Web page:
John Paul’s historic visit in 1983 was the first time a pope came to Thailand, and he strongly spoke on behalf of immigrants escaping war in Vietnam and Myanmar, as well as meeting with Buddhist and state representatives.

Protocol is a serious subject in Thailand, especially when it comes to royalty. When in the presence of the king, all Thai subjects must lie on the floor making sure that their heads are never too high. Some diplomats in the royal household, an inside source told RNS, wear kneecaps due to the large amount of time they spend kneeling down.

During John Paul’s visit, Bruno said, the debate around town was on whether his chair would be higher or lower than that of the king during their meeting.

Pictures of the historic encounter show them sitting on the same armchair even though footage of the meeting is very hard to come by. The video of Pope Francis’ private audience with King Rama X has been edited before being distributed to the journalists following him on the papal flight.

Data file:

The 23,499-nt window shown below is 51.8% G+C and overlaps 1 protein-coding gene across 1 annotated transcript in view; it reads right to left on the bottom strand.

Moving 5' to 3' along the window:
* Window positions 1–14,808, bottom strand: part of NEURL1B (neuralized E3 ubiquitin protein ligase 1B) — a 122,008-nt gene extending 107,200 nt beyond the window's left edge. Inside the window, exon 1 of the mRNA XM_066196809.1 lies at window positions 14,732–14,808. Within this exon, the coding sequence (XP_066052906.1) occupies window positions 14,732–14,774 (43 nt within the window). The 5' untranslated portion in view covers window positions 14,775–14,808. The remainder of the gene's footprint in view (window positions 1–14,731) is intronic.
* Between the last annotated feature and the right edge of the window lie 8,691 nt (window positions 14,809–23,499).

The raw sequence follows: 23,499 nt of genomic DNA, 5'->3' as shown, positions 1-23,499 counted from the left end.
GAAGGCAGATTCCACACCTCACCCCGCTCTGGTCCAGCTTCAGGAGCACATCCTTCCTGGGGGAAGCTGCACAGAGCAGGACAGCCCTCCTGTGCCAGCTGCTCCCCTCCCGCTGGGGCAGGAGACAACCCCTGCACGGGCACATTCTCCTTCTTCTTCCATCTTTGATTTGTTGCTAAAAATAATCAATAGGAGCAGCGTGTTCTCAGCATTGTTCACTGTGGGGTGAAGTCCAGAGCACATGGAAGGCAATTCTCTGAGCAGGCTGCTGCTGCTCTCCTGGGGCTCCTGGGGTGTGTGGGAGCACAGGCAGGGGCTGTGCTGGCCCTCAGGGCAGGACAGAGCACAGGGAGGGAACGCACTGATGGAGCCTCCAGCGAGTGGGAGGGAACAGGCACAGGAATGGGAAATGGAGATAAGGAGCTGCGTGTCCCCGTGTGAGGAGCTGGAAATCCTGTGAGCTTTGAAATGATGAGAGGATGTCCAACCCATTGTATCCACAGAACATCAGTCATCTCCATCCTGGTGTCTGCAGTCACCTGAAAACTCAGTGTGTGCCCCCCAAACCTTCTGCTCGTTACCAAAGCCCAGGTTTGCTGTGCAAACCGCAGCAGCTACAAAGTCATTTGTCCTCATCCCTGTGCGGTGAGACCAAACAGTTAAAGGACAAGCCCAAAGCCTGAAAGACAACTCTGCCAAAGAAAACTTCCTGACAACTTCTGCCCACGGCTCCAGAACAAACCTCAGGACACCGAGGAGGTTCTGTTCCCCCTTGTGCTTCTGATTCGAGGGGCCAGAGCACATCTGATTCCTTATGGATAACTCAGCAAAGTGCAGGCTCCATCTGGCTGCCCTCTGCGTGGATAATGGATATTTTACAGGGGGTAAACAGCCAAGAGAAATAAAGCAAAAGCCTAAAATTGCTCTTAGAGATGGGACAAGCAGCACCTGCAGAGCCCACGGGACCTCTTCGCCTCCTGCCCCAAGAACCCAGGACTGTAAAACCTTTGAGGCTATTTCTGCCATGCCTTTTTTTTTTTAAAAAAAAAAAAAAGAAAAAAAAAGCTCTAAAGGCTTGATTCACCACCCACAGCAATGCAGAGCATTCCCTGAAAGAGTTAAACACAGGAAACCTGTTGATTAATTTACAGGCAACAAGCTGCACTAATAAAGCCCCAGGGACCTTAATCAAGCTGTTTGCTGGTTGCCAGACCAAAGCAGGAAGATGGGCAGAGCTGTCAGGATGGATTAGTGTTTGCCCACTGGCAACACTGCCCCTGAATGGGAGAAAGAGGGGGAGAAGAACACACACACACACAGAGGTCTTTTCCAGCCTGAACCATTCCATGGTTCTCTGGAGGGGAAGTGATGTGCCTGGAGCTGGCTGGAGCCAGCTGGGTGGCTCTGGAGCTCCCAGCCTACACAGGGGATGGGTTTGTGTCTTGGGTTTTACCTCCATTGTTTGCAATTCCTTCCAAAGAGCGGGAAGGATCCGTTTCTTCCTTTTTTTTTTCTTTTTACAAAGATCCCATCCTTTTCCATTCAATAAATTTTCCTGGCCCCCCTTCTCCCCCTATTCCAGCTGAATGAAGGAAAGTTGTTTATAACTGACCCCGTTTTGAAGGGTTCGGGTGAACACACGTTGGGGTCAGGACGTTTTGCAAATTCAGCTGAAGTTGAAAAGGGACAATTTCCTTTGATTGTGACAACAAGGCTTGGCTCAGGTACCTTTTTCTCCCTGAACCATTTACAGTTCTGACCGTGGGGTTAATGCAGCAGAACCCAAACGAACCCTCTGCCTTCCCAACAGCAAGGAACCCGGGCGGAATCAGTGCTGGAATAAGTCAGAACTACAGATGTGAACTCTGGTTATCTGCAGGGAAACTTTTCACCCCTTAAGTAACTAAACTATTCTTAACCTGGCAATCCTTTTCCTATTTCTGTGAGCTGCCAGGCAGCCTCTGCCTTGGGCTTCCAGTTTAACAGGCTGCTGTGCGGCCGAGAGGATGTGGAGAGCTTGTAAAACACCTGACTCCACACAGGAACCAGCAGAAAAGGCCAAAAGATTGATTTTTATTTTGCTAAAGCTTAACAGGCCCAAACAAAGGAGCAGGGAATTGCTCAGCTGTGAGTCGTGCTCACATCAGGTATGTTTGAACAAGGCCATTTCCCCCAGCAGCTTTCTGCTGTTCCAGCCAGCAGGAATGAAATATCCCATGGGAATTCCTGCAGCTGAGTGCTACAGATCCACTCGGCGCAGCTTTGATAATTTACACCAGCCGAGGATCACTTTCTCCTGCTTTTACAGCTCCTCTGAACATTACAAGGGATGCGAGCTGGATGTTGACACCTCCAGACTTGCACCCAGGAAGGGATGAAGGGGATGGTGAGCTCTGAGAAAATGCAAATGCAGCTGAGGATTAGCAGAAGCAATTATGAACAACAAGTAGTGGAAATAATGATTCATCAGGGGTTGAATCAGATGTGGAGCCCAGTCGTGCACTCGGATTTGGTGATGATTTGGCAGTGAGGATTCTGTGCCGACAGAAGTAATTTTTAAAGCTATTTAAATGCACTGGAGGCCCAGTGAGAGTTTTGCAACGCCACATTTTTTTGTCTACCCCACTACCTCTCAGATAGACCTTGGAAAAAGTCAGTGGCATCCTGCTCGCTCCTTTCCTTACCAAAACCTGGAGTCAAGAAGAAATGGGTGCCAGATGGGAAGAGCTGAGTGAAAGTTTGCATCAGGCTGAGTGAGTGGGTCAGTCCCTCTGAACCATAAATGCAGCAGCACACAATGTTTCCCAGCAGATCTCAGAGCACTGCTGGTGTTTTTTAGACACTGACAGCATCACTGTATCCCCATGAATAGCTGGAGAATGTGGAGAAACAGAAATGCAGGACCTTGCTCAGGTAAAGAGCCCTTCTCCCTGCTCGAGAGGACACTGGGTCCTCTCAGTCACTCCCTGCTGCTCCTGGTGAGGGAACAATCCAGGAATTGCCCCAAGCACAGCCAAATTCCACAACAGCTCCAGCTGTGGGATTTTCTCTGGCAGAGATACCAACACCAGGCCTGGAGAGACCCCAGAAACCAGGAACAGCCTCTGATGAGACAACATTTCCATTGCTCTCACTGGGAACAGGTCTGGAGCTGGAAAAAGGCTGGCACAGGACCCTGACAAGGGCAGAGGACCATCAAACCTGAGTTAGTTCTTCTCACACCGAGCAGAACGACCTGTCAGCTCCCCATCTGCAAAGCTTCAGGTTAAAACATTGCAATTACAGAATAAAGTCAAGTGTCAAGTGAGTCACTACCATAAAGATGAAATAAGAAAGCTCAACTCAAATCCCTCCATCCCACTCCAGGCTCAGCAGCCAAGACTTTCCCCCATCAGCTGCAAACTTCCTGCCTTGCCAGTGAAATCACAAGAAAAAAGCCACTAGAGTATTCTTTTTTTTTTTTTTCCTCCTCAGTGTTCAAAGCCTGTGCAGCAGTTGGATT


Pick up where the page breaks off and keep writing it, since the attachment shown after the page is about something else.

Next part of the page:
But what people were allowed to see of the meeting was still remarkable, observers said. Francis shook hands with the king in what seemed like a relaxed setting. The pope’s cousin, missionary sister Ana Rosa Sivori, even stayed behind to speak to the king alone for a while. At the end, the queen invited the king to salute the pope while he was in his car, which he did to the surprise of many Thai viewers.

In this photo released by The Royal Household Bureau, Thai King Maha Vajiralongkorn, left, talks to Pope Francis, his cousin Ana Rosa Sivori, and Thai Queen Suthida at Dusit Palace, Thursday, Nov. 21, 2019, in Bangkok, Thailand. (The Royal Household Bureau via AP)

“In Thailand, the monarch pays respect and reverence to religious leaders,” said Warawudh Chuwiruch, former director-general of Consular Affairs of the Thai Ministry of Foreign Affairs, in a message to RNS on Nov. 22, adding that many Buddhists would not be aware of whether the pope’s attitude was informal or not.

Images such as these “were unthinkable” when he first arrived to the country, and the resonance that they have had on the local media outlets alone makes the entire trip worthwhile, according to Bruno.

Francis invited the local Catholic community to be inspired by the missionaries who first stepped foot in Thailand and worked with everyone, including those who were discarded or left behind.

“The Gospel is a gift to be shared with and for everyone: doctors of the law, sinners, tax collectors, prostitutes,” Francis told Thai bishops on Friday. “With and for all sinners, then as now.”